APUSH by keesh

By keesh
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    APUSH by kpatel8

  • Dwight D. Eisenhower

    Dwight D. Eisenhower
    Dwight D. Eisenhower was elected as president on January, 20 1953. In 1953, the signing of a truce brought an armed peace along the border of South Korea. The president proposed to exchange military blueprints to help each other. In November 1956, he was elected for a second term as president. Eisenhower worked hard to maintain world peace. He also urged to maintain an adequate military.
  • Brown vs. Board of Education

    Brown vs. Board of Education
    This case took on segregation within schools, or the separation of white and black students within public schools. Up until this case, many states had laws establishing separate schools for white students and another for black students.
  • Emmett Till

    Emmett Till
    Till's murder focused national attention on civil rights abuses in the South and mobilized the Civil Rights Movement. His story became a famous example of a racist murder. It happened right at the beginning of the Civil Rights Movement. His brutal murder and the surrounding publicity helped to start the main part of the Civil Rights Movement.
  • Interstate Highway System

    Interstate Highway System
    President Eisenhower signed the Federal-Aid Highway Act which created the Interstate Highway Sysytem. The I-70 in Kansas was 424-miles long and marked the longest continuous segment of Interstate highway to be completed in any state.
  • Montgomery Bus Boycott

    Montgomery Bus Boycott
    The Montgomery Bus Boycott was a 13-month protest that ended with the U.S. Supreme Court ruling that segregation on public buses is unconstitutional.
  • Peace Corps

    Peace Corps
    Through the Peace Corps, President Kennedy sought to encourage many different cultures come together. Getting almost 25,000 responses, Kennedy made his promise a reality.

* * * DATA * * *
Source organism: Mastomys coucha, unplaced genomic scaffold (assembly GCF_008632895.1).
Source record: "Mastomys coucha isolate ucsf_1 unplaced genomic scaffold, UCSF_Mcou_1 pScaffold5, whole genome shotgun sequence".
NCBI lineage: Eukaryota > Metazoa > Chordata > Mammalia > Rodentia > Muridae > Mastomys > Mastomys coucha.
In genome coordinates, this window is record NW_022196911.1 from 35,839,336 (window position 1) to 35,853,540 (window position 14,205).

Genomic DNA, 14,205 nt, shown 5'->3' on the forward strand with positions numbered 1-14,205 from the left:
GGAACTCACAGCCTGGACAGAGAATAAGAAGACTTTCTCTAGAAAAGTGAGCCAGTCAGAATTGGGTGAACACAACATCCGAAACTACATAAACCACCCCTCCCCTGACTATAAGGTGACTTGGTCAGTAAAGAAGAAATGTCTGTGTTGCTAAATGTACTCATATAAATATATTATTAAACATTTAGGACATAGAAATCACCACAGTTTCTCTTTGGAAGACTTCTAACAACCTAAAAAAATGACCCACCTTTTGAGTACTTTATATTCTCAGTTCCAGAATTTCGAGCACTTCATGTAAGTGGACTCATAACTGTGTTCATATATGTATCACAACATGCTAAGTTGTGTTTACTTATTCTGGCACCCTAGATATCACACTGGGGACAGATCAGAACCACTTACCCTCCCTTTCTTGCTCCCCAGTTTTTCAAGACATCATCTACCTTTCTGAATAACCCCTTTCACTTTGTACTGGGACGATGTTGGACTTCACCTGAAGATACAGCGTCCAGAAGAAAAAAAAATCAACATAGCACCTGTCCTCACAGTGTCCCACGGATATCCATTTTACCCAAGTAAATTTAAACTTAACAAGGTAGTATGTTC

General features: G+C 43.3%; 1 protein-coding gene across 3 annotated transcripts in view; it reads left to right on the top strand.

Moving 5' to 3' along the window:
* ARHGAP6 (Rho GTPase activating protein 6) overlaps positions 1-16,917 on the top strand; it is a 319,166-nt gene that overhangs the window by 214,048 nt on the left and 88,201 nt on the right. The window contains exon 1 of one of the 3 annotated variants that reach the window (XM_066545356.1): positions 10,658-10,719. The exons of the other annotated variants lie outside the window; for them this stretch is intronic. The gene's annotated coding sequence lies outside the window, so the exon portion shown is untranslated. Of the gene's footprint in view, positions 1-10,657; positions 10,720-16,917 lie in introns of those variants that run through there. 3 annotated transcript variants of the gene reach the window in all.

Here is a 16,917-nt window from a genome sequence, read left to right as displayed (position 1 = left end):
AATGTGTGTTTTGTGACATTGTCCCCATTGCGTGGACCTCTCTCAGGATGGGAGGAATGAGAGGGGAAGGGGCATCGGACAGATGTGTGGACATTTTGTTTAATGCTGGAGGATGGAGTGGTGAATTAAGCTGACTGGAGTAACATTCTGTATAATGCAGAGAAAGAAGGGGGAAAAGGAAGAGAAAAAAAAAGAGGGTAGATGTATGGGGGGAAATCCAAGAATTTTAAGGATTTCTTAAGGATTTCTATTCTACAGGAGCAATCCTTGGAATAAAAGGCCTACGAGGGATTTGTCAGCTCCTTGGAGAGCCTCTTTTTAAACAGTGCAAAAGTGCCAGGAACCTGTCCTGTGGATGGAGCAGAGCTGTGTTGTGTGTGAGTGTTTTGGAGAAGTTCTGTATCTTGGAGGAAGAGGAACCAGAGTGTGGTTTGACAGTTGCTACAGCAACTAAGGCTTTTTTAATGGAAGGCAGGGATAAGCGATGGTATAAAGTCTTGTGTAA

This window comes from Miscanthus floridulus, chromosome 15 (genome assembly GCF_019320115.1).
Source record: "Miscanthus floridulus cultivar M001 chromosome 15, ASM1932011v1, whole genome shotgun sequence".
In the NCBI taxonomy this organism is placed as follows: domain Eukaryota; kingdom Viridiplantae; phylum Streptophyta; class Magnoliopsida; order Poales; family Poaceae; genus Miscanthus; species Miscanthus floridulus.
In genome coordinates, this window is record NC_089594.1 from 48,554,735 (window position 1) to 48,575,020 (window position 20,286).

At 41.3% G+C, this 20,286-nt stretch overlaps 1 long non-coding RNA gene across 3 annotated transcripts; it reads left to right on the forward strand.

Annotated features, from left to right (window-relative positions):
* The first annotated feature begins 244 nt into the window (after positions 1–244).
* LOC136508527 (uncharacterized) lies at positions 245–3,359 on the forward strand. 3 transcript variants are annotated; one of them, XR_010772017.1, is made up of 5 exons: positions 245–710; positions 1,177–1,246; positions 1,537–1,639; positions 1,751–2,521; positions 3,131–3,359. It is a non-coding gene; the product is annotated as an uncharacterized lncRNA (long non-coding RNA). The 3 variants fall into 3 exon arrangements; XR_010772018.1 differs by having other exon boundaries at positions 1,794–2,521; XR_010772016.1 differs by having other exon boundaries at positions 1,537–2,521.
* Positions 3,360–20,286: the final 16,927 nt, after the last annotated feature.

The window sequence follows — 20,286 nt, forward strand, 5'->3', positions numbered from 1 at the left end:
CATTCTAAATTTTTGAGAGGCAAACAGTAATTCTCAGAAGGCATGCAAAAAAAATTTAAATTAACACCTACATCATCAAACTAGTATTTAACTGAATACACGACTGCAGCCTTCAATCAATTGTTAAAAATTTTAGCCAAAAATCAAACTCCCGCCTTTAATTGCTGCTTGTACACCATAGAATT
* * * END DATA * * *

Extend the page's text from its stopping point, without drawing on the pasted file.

• Bay of Pigs Invasion

    Bay of Pigs Invasion
    1,200 missiles from Cuba, in Cuba's Bay of Pigs, were landed under Kennedy's presidency. Kennedy would not help the invasion when they met Castro's troops. Castro's troops crushed them. JFK assumed full responsibility for the failure, which won back the trust of the American people.
  • Cuban Missile Crisis

    Cuban Missile Crisis
    Aerial photographs of American spy planes revealed that the U.S.S.R. were installing nuclear missles in Cuba. The Soviets evidently intended to use these missiles to protect Castro and to blackmail US into backing down in Berlin and other spots. Kennedy rejected air force proposals; instead ordered a naval blockade of Cuba demanding immediate removal of the missles. Any attack would result in a war with Russia.
  • End of Cuban Missile Crisis

    End of Cuban Missile Crisis
    The U.S.S.R. finally back down and took out the missiles from Cuba. The U.S., in return, agreed to end the blockade and not invade Cuba. Kennedy encouraged citizens to think of Russia as a peaceful country.
  • John F. Kennedy

    John F. Kennedy
    As President, his economic programs launched the country on its longest sustained expansion since World War II. He took drastic measures in the cause of equal rights, calling for new civil rights legislation. President Kennedy was also part of the Cuban Missile Crisis. The American response to the Cuban crisis persuaded Moscow of the emptiness of nuclear blackmail. On November 22, 1963, President Kennedy was assassinated in Dallas, Texas.

  • Birmingham Desegregation Campaign

    Birmingham Desegregation Campaign
    In April 1963 King joined with Birmingham in a massive direct action campaign to attack the city’s segregation system by putting pressure on Birmingham's merchants during Easter On April 12, King was arrested in Birmingham after violating the anti-protest injunction.

  • March on Washinton

    March on Washinton
    The March on Washington was partly credited with winning the passage of the Civil Rights Act. It was the largest public protest in the history of the nation, with over 250,000 people dispersed in Washington, D.C.
  • Assassination of Ngo Dinh Diem

    Assassination of Ngo Dinh Diem
    The arrest and assassination of Ngo Dinh Diem, the president of South Vietnam, marked the beginning of a successful CIA-based plan led by General Durong Van Minh. Angered by nine years of family rule, many protestors wanted change in government rule.
  • Lyndon B. Johnson

    Lyndon B. Johnson
    When President Kennedy was assassinated, Johnson was sworn in as president. He aided education, attack on disease, Medicare, urban renewal, beautification, conservation, and many other things with the Great Society. The country made spectacular achievements in space also. In Vietnam, despite his efforts for peace, fighting continued. When he left office, he peace talks were in session, but he was not alive to see them finish.